What are we looking at? This is the hideous resonator assembly Honda has to use to keep the VTEC engine quiet enough for the normal driver. Thought you only needed a muffler on the exhaust? Think again, you're looking at the intake muffler. Seems that a motor which puts out 100hp/liter makes plenty of noise from the intake as well.
The most interesting thing is the path the air takes on its way into the motor. Notice at the upper right corner of the picture there is a white piece atop the black U-shaped tube. This piece is the first that the air sees, and it draws its intake air from the engine compartment, just behind the ABS unit! After passing through the white piece, it travels down into the black tube, and back up into the engine compartment into the airbox. What about the large grey piece in the middle of the black U? Air does not pass through this noticably heavy item, it is merely there to stifle resonances which would cause intake noise.
Autopedia has an interesting diagram of the resonator on the GS-R and the Type R, check it out:
Okay, aside from quieting down what could be the most beautiful intake noise I have heard yet, this apparatus does nothing for cold air, as it draws its intake air from the engine compartment. My solution? Yank it out. Let's get some fresh air in there and hear some of that beautiful intake noise!
The actual procedure is quite simple. Take out any bolt that holds the resonator assembly in place (you can see several in the picture, they're all 10mm) and pull the mess out. The only problem is removing the white piece, but I've done it three times, so it can be done. once this is done, you have some options as to what to do next:
Leave everything just as it is. This is the path Brian chose, and this works fine. While it doesn't direct cool air from the outside into the car, there is a large gap where the resonator was which easily allows air from the outside. It's certainly the simplest.
Re-install the black U-shaped tube after cutting off the upper section of the U visible in the above picture. This gives you a nice fresh air feed from the fenderwell, comparable to many aftermarket systems. This does entail cutting the U tube, however. If you wanted, you could always skip the cutting... you wouldn't be destroying a perfectly good part, and if you're concerned about water induction of a cold-air system, this will work like a nice little snorkel, keeping the intake out of anything but puddles deep enough for Jacques Cousteau to explore. (Just remember to tape off the opening in the bottom of the U.)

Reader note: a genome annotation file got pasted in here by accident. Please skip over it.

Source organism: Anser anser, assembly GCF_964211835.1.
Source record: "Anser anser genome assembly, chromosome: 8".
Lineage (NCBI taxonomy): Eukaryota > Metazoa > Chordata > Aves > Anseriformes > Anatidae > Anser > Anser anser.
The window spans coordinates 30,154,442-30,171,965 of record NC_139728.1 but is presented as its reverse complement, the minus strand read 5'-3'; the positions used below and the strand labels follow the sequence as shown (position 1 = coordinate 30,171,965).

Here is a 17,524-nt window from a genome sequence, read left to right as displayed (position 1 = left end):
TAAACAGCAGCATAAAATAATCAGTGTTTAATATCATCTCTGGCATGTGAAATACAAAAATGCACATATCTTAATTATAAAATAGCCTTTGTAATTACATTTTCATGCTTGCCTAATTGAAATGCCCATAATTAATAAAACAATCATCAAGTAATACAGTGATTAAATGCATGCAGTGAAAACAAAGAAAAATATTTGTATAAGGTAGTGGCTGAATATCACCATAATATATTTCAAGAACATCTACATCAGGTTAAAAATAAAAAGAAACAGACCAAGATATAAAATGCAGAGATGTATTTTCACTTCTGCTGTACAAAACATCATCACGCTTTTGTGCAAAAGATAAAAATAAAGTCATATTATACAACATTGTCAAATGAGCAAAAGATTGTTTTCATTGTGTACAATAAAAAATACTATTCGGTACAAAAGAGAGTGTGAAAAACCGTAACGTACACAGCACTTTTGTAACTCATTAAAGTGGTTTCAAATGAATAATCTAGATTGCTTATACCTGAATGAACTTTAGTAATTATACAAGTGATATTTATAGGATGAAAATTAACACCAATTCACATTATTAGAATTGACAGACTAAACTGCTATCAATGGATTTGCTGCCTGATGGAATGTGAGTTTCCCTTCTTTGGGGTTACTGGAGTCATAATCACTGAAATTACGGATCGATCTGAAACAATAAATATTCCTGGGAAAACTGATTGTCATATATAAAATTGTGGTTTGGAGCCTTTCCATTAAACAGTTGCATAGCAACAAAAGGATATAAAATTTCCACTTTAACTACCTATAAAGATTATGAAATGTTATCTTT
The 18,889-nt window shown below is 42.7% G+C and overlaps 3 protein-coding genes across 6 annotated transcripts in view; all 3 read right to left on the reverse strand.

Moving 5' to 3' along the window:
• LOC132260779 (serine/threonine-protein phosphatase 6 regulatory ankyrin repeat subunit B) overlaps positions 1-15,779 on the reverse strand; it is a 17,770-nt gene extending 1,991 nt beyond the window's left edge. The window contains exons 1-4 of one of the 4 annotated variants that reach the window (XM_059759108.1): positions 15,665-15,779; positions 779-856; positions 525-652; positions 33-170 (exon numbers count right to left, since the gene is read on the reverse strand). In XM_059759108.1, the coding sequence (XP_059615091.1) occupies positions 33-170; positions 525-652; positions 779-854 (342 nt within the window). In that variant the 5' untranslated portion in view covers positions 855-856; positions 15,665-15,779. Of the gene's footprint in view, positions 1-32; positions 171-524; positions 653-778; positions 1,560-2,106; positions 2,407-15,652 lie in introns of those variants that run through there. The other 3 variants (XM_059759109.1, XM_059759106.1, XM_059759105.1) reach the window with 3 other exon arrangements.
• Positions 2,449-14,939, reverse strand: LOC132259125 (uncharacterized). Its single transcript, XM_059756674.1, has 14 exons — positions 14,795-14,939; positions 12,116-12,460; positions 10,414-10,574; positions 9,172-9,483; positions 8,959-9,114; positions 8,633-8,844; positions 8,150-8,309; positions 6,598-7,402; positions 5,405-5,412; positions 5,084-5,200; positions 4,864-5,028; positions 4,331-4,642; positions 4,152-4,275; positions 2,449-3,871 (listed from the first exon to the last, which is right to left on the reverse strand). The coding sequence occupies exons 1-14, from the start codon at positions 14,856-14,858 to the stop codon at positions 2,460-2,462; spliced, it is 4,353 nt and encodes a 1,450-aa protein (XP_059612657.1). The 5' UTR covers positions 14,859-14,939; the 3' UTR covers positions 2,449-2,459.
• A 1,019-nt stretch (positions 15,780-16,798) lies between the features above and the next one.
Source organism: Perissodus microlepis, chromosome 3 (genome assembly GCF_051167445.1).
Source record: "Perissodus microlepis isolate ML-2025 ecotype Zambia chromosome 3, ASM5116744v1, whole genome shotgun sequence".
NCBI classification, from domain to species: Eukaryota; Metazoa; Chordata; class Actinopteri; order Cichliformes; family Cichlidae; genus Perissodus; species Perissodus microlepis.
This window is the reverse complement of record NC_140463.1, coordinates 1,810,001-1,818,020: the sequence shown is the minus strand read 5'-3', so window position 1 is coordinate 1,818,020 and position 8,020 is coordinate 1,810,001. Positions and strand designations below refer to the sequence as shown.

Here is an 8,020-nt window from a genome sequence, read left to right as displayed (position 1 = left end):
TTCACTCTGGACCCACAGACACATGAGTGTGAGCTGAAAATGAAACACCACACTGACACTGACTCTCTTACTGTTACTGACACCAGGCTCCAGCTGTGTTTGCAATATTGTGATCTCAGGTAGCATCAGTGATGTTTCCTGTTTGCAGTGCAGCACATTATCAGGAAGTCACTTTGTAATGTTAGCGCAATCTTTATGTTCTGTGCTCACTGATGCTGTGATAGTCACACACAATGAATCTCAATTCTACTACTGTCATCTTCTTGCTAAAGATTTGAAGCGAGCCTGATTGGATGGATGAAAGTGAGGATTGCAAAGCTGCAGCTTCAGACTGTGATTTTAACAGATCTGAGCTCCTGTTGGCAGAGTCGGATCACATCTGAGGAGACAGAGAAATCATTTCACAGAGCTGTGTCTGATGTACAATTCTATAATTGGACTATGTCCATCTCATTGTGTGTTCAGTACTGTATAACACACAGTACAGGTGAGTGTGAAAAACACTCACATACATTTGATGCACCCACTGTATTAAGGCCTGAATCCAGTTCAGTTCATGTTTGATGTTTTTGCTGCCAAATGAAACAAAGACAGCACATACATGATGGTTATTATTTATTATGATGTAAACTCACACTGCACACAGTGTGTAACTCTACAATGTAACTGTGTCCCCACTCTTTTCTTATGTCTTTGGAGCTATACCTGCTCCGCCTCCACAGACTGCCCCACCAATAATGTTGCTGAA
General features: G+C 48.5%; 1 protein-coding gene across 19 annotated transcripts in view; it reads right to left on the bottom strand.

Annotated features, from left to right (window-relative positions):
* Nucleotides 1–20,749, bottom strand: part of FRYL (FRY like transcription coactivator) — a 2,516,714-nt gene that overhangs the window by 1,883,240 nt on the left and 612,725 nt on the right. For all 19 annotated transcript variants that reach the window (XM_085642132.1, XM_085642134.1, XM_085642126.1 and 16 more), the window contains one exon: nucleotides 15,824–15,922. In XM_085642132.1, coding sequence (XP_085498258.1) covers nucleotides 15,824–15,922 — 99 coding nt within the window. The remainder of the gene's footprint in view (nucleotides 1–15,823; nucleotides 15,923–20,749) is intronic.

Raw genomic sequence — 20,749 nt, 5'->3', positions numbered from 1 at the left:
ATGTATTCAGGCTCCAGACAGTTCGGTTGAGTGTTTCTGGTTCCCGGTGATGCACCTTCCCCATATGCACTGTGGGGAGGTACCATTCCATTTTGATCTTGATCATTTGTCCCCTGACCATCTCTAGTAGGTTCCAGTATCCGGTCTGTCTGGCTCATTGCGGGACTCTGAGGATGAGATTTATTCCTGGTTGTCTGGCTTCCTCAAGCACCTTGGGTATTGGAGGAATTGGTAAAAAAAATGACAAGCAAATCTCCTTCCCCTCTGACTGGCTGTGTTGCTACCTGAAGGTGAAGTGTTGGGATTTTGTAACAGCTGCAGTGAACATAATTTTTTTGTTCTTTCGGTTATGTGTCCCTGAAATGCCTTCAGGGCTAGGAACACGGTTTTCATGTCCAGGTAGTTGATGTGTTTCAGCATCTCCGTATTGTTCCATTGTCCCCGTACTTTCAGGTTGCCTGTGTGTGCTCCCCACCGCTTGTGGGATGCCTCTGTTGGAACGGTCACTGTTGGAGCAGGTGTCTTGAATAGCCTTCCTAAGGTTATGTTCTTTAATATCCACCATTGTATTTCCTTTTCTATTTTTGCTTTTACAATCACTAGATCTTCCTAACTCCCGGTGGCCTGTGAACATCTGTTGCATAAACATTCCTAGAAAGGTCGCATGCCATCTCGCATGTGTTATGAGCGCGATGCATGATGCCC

Quote: This is the method chosen by John Cloutier (GSRpm@aol.com):
I ran the ICEMAN for about 2 months......It sounded nice at WOT and seemed to work well - but only in the drylands configuration. I felt like I was losing a ton of low end torque with the short (wetlands) setup. So I took the hole thing off, and put a modified version of the stock system back on - CMH RU-3130 filter in the box, and with about one half of the long U shaped plastic tube cut off. I put a homemade airhorn (made from an aluminum dryer duct) on the end of what remained of the black U tube, and now I have a fully safe "cold air" induction system. It seems to perform just as well as the ICEMAN in the drylands mode, with out the negatives....droning sound on the highway, etc.....
And all that for $40 vs. the $200+ of the Iceman?
At the bottom of the stock airbox in an oval opening. It just so happens that the circumference of this oval opening is exactly that of a 4" diameter dryer hose. Yes, I measured. Therefore, you can use a 4" dryer hose, using something like duct tape to fasten it, to bring fresh air from the front air dam to the intake. This is what I chose. Does it build more horsepower than nothing at all? Not likely, but it looks cool.